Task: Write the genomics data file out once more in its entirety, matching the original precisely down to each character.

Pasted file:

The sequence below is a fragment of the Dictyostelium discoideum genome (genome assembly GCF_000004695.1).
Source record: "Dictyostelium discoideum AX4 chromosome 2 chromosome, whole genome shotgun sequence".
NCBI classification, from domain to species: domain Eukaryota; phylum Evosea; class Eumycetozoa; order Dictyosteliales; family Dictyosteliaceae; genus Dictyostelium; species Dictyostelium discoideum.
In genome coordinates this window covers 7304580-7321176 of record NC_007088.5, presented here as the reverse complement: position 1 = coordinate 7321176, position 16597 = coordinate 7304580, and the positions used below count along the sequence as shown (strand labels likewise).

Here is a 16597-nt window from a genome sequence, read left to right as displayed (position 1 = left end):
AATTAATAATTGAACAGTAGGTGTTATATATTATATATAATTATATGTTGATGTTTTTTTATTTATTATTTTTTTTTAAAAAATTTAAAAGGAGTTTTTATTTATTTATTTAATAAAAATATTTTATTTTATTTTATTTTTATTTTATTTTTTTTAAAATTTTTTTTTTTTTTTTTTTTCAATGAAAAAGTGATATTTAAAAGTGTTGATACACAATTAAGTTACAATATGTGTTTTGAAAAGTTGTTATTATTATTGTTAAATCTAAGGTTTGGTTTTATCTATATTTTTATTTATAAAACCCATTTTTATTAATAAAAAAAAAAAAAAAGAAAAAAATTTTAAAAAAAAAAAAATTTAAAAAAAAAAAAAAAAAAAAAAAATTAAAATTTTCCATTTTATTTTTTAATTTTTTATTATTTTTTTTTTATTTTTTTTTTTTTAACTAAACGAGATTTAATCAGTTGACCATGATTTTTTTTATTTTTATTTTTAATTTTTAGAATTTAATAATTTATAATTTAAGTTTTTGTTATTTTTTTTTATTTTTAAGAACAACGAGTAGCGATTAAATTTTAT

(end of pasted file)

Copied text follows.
The sequence below is a fragment of the Dictyostelium discoideum genome (genome assembly GCF_000004695.1).
Source record: "Dictyostelium discoideum AX4 chromosome 2 chromosome, whole genome shotgun sequence".
NCBI classification, from domain to species: domain Eukaryota; phylum Evosea; class Eumycetozoa; order Dictyosteliales; family Dictyosteliaceae; genus Dictyostelium; species Dictyostelium discoideum.
In genome coordinates this window covers 7304580-7321176 of record NC_007088.5, presented here as the reverse complement: position 1 = coordinate 7321176, position 16597 = coordinate 7304580, and the positions used below count along the sequence as shown (strand labels likewise).

Here is a 16597-nt window from a genome sequence, read left to right as displayed (position 1 = left end):
AATTAATAATTGAACAGTAGGTGTTATATATTATATATAATTATATGTTGATGTTTTTTTATTTATTATTTTTTTTTAAAAAATTTAAAAGGAGTTTTTATTTATTTATTTAATAAAAATATTTTATTTTATTTTATTTTTATTTTATTTTTTTTAAAATTTTTTTTTTTTTTTTTTTTCAATGAAAAAGTGATATTTAAAAGTGTTGATACACAATTAAGTTACAATATGTGTTTTGAAAAGTTGTTATTATTATTGTTAAATCTAAGGTTTGGTTTTATCTATATTTTTATTTATAAAACCCATTTTTATTAATAAAAAAAAAAAAAAAGAAAAAAATTTTAAAAAAAAAAAAATTTAAAAAAAAAAAAAAAAAAAAAAAATTAAAATTTTCCATTTTATTTTTTAATTTTTTATTATTTTTTTTTTATTTTTTTTTTTTTAACTAAACGAGATTTAATCAGTTGACCATGATTTTTTTTATTTTTATTTTTAATTTTTAGAATTTAATAATTTATAATTTAAGTTTTTGTTATTTTTTTTTATTTTTAAGAACAACGAGTAGCGATTAAATTTTAT